Royalty: a fee that is paid to the owner or creator of intellectual property when it is used again. Black’s Law dictionary
Intellectual property is a legal concept and like other legal concepts dependent on definition and open to political use and abuse.
The physical, geographical world has indeed been mapped extensively, some might say: exhaustingly, and to the extent that one may not walk this earth anymore without treading on another man’ or woman’s property.
As we are starting to protect that what we call intellectual property – with good reason, think compensation of artists, musicians, inventors who cannot work for free and live on nothing any more than any other trade could – we also have to think of what it means that we are willing to treat ideas very much the same way that we treat the surface of this planet.
As much as one – at the beginning of tis new century with its overwhelming environmental, cultural and economical problems – could question whether the concept of the exclusive private rights to use the land (property) and its resources has been beneficial one should now very carefully consider whether a similar approach of mapping the works of the mind through exclusive rights seems the path we should follow if we hope to address those problems that are not individual but communal problems, not problems of one country but of all people hoping to keep this earth a home for future generations.
“If nature has made any one thing less susceptible than all others of exclusive property, it is the action of the thinking power called an idea, which an individual may exclusively possess as long as he keeps it to himself; but the moment it is divulged, it forces itself into the possession of every one, and the receiver cannot dispossess himself of it. Its peculiar character, too, is that no one possesses the less, because every other possesses the whole of it. He who receives an idea from me, receives instruction himself without lessening mine; as he who lights his taper at mine, receives light without darkening me.” Thomas Jefferson, letter to Isaac McPherson, August 13th, 1813
It only occurred to me some years after first meeting him that his brain had been on fire probably day and night, during waking moments and during sleep. He was, I could see that right away, back then, high wired, hyper intelligent, super sensitive, coy, cornered, cynical. In was apparent in the first conversation one would have with him that he was constantly computing any kind of informational offering of his environment for bits and pieces of useful knowledge, useful in his own sense, not ruling out the value of overheard conversations of strangers, visual clues of bill board advertisement, the color scheme of the dioxin polluted NJ marsh lands, conspiracy theories and their opposites, math, astronomy, information technology, Shakespeare, even the CNN news ticker. He was reading, forever reading, and then reading some more, his brain was speed feeding itself knowledge, and he could recover this knowledge with the casual speed of a trained illusionist. When I knew him better he showed me the encyclopedic if highly individual work he was dedicated to, a work in many volumes bound in blue linen as soon as a new one was considered completed. A friend who worked at a university library did this for him volume by volume, one for the shelf in his den, and a twin one that he archived openly secretely in said library, for everyone to see and no one to find in maybe another century. It was a work so biased and yet so beautiful that it was unquestionable that I had been admitted to a unique work of art though he preferred to call it a scientific study of random code.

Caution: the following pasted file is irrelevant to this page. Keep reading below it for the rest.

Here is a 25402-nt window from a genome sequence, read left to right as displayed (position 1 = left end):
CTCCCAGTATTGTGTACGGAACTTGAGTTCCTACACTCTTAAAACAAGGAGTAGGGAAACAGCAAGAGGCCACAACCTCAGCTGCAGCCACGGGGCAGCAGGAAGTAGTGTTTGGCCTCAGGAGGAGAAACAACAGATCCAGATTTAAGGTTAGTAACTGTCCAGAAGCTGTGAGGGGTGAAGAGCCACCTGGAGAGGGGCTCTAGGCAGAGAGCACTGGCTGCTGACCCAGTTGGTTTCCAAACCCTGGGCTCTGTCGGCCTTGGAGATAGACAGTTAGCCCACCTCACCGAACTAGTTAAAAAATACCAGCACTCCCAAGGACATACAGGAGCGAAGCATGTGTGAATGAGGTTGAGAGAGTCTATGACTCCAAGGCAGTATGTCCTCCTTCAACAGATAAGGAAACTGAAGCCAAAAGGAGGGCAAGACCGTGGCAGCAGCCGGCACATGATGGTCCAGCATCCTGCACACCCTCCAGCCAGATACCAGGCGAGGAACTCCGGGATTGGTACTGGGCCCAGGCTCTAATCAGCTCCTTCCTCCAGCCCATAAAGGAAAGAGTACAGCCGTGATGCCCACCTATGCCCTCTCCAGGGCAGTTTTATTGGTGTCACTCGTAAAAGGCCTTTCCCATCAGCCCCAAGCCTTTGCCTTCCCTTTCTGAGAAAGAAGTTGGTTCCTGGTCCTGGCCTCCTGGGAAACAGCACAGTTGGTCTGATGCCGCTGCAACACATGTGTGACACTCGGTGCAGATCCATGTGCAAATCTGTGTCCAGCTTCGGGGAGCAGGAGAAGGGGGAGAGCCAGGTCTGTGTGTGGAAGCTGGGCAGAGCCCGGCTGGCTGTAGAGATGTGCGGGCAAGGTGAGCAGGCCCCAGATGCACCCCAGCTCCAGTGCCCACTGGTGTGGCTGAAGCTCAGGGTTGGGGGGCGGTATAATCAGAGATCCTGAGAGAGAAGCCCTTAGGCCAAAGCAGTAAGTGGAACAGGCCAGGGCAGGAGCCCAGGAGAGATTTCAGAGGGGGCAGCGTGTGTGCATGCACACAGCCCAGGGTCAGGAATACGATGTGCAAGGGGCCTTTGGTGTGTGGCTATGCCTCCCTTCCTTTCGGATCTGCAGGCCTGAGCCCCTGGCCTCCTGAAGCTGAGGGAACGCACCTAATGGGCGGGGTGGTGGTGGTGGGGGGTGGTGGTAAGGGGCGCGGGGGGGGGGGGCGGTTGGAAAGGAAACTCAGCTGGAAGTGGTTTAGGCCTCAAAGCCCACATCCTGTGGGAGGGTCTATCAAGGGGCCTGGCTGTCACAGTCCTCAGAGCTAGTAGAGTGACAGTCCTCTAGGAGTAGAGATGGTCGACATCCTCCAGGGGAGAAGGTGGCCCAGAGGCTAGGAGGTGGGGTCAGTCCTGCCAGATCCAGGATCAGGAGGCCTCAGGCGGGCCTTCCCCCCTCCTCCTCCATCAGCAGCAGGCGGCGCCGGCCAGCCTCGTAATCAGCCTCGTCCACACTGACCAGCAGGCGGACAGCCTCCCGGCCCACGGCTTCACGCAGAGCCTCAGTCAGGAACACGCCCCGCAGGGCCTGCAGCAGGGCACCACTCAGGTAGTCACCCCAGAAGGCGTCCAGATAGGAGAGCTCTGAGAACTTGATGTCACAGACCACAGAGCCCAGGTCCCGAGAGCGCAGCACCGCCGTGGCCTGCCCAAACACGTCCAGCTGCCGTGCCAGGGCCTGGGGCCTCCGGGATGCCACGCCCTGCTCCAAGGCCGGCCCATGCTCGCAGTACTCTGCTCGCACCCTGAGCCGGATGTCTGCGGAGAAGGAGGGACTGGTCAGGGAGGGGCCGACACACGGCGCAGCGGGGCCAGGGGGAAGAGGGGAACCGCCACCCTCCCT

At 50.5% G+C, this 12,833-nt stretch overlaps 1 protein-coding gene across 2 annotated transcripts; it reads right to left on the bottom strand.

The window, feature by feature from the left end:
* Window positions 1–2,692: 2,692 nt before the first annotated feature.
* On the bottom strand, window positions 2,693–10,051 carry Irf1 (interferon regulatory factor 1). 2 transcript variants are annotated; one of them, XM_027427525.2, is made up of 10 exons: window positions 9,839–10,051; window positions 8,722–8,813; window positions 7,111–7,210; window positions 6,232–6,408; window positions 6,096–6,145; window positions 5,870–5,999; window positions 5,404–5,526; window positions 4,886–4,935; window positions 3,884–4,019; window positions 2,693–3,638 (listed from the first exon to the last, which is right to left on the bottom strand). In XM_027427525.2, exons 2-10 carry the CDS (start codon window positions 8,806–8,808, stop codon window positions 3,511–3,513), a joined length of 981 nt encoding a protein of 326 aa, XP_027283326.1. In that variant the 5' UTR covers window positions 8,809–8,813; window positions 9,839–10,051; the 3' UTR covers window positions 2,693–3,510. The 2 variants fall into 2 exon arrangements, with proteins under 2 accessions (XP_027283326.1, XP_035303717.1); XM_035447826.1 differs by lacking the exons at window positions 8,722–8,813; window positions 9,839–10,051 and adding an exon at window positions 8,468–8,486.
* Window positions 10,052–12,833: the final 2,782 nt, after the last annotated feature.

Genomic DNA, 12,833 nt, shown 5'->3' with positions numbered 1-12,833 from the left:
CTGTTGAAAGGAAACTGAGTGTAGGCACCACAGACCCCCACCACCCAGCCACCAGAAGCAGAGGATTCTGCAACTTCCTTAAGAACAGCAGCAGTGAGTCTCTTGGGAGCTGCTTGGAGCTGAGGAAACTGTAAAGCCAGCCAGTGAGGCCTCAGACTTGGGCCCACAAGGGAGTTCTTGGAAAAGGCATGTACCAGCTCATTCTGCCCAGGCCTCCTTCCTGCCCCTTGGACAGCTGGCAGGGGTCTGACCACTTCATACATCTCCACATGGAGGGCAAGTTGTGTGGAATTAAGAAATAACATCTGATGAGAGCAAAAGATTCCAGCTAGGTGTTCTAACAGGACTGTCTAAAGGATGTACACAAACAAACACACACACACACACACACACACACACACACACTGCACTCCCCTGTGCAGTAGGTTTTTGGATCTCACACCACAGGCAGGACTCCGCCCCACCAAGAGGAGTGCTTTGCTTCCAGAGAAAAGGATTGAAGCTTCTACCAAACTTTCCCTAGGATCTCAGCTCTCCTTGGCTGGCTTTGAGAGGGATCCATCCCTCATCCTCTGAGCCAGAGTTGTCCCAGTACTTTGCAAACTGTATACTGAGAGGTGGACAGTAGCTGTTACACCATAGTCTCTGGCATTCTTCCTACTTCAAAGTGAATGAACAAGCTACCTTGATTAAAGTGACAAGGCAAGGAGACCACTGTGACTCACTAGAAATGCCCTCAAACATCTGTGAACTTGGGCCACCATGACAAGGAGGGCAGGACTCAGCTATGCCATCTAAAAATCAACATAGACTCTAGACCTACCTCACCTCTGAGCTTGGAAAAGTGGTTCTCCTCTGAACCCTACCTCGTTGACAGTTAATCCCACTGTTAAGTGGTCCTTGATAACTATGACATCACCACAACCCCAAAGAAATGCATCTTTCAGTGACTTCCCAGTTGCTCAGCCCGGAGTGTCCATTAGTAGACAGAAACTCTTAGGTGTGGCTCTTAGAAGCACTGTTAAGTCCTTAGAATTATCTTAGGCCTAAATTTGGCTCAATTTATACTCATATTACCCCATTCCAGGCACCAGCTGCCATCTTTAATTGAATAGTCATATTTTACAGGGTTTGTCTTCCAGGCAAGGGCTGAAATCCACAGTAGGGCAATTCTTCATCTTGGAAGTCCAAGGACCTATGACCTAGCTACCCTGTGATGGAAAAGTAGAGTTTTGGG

And still, it was only years later when in the course of an increase of my English language skills I could not only read but also hear all the different voices merging in “Infinite Jest” by David Foster Wallace that I realized I had actually met a man who is – if that is at all possible considered who Wallace was – the dark twin of David Foster Wallace, sharing his semantics, his obsession, his socioeconomic circumstances, his despair, his addiction, his near autistic ingenuity to gain access to ever deeper layers of information and information encoded within this information,and that he was the man who had to be expected to exist in the margins of literary history, never to be found, as we know that there is never just one genius at any given time, but often just one to emerge to public consciousness , maybe to his own destruction. so that, with other words, i know there to be one other living madman, or genius, or whatever you’d like to call a man with a brain on fire, to weave the net still, to still find the words, to write the chronic of what is and was and will be in all its Borgean implications, thereby freely accepting the responsibility of calling the world into existence.
It seems to me that where private properties exist, where all men measure all things in relation to money, it is hardly possible to establish, in public affairs, a regime at once just and prosperous, unless you esteem it just that the best things belong to the worst persons, or unless you judge it well that all goods be shared among the fewest people who even then are not entirely satisfied, whilst all others are in the direst poverty. This is why I reflect upon the Constitution of the Utopians, so wise, so morally irreproachable, among whom with the fewest possible laws all is regulated for the good of all, in such a way that merit is rewarded; and that, in a sharing from which no one is excluded, everyone has nonetheless a large part.
Sir Thomas More